Yale Library Classification

"The beginning of the subject-classification system - books arranged by subject according to a classification schedule - is dated, rather too precisely, as 1890, because in that year the second library building (Chittenden Hall) was opened. The first library building, originally containing about 20,000 volumes, had reached its capacity of some 200,000 volumes in less than fifty years. The necessity of expanding into a second building made the year 1890 a natural time for making a radical change, which had undoubtedly been contemplated for several years. Although it may be obvious that all 200,000 books were not reclassified at once, it is difficult to realize that twenty-five years elapsed before the bulk of the books had been dealt with, and even today there are a few of the numbered-shelves books which still await reclassification. It is this very length of time occupied in the transition that accounts for much of the indigenous heterogeneity of the Yale Library's classification system. One element that caused delay was the choice of classification schedules. Although many more libraries were using subject classification schemes in 1890 than in 1701, especially in America, the Library of Congress schedules had not yet been published. Dewey's Decimal Classification had reached its third edition, but its rigidly topical structure had no great appeal for members of the Yale faculty, who preferred either a geographical or chronological approach to their material. Other available schemes were also rejected, and Addison Van Name, then Librarian, began work on a new system for Yale, based to a large extent on the classification recently devised by Hartwig for the University of Halle."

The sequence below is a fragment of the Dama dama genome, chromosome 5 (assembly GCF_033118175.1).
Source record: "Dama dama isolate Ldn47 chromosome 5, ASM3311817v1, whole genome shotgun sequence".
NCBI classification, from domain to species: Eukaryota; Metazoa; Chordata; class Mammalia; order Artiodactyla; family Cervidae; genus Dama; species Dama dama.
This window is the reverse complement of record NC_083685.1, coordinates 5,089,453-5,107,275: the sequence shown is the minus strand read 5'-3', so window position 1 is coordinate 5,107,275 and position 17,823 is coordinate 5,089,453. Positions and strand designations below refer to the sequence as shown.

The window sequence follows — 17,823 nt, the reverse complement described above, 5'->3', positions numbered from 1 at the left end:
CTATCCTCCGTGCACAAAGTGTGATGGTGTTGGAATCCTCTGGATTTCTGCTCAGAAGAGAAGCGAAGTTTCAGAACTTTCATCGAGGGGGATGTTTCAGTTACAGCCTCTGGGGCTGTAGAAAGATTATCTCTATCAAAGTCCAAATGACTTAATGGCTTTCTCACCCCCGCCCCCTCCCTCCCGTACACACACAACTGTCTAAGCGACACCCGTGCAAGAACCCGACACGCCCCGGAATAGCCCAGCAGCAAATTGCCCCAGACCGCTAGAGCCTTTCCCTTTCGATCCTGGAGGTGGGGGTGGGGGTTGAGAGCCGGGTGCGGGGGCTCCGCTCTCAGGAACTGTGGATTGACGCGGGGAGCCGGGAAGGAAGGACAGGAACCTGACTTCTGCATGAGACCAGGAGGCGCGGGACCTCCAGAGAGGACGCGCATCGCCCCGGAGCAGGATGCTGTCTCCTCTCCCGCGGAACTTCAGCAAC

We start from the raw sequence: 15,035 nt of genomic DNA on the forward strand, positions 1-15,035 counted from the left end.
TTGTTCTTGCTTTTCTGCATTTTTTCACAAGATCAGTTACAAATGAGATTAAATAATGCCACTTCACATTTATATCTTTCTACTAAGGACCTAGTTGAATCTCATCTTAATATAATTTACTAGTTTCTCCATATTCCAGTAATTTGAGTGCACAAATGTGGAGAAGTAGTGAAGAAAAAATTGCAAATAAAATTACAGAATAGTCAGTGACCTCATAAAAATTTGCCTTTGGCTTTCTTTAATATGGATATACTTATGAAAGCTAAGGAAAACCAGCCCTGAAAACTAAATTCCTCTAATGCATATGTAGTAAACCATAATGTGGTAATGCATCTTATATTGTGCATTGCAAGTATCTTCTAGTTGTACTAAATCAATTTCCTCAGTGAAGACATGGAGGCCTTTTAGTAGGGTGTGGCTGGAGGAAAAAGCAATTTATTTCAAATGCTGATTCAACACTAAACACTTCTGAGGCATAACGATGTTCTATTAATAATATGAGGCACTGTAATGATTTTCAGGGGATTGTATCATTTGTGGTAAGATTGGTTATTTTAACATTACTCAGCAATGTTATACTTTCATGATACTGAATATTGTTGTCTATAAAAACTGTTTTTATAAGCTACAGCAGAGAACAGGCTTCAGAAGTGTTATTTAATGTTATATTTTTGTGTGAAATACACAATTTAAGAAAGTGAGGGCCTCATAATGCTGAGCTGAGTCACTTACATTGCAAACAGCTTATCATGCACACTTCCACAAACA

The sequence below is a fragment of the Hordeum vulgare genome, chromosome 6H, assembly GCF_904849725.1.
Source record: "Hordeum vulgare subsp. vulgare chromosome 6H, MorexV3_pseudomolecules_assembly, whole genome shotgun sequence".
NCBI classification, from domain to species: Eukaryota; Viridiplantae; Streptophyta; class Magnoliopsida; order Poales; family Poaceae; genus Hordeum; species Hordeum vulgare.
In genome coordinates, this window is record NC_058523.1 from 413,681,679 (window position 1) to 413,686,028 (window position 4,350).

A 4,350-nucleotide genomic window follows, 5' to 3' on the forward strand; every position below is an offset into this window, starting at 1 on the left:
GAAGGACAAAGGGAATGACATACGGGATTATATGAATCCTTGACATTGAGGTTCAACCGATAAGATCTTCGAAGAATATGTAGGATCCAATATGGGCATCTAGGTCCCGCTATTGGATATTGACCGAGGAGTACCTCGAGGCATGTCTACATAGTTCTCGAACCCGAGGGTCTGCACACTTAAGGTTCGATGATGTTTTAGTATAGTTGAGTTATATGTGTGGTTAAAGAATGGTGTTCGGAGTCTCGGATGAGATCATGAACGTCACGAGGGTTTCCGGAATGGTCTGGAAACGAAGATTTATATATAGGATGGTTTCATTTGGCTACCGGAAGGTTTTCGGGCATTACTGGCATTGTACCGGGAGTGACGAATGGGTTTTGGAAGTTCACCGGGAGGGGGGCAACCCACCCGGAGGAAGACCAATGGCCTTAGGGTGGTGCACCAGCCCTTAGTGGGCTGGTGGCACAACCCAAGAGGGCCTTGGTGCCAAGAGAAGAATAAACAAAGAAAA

• Yale Library Classification
KOS Type
  • en
Created 1890
URI http://bartoc.org/en/node/18394
  • New Haven
  • CT
  • 06520
  • United States
Size 22 Classes (2016-12).
  • en